Emerson Larkin, 23, just reaped $400 selling two characters for Blizzard Entertainment’s “World of Warcraft” after investing nearly 75 online gaming hours creating them.
Larkin was able to cash in because of the growing popularity of massively multiplayer online role-playing games (MMORPGs), which now draw more than 20 million players globally. Alongside the multiplayer universe is a marketplace for the virtual characters and other assets created online.
Some big name corporate players have started to get into the business of virtual asset trading, which is so hot that some industry experts say it may be overheated.
Still, virtual asset trading has a long way to go before it rival’s eBay’s multibillion-dollar revenue.
And some sellers like Larkin — who spent hours gearing up his characters to high levels with items including “the staff of dominance,” a “kroll blade” and an “epic kodo” mount — find that the process has been more a labor of love than a fast road to wealth.
Online games are all about fantasy worlds, but sites that enable trading of virtual goods such as powerful game characters and currency help players broker and buy status and power for cold hard cash — just like in the real world.
“It’s a way to make some extra money,” said Larkin, who had hoped for a bigger profit from the eBay auction of his Level 60 Troll Rogue — which has the power to go invisible around equal or lower level characters — and Level 60 Undead Mage — which is equipped with magical powers.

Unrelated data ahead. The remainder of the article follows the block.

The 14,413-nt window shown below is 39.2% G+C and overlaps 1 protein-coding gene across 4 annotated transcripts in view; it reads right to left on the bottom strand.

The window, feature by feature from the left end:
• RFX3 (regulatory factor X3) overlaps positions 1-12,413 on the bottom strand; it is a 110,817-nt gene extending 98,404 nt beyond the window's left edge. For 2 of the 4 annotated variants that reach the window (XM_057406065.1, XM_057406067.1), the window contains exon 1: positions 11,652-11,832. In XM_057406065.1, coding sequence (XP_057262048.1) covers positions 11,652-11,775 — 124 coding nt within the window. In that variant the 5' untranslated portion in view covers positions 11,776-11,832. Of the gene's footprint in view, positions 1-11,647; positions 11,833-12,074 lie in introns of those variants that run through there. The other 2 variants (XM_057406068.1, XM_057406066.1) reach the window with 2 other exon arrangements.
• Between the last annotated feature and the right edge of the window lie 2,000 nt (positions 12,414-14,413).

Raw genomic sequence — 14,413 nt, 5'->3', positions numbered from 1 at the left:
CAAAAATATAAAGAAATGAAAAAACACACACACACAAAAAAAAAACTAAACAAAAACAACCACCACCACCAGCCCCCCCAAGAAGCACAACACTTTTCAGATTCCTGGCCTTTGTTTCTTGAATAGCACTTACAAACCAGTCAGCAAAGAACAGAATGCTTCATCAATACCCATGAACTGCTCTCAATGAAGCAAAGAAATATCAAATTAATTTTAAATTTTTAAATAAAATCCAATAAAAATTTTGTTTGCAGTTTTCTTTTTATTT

He was under pressure to sell before leaving Texas to study in England, where he will not have the same unfettered access to MMORPGs, where thousands of people play simultaneously.
“World of Warcraft,” the world’s largest MMORPG, boasts more than 4 million paying users — including more than 1 million in North America. Some characters have sold for thousands of dollars.
Dan Hunter, assistant professor of legal studies and business ethics at the University of Pennsylvania’s Wharton School, was not surprised that Larkin’s auction take was not the windfall he expected, saying that in-game economies are profoundly broken due to huge inflationary pressures.
“If they were real-world economies, they’d be like a Banana Republic,” said Hunter, who noted that virtual worlds have an unlimited money supply that is not being efficiently drained.
By Lisa Baertlein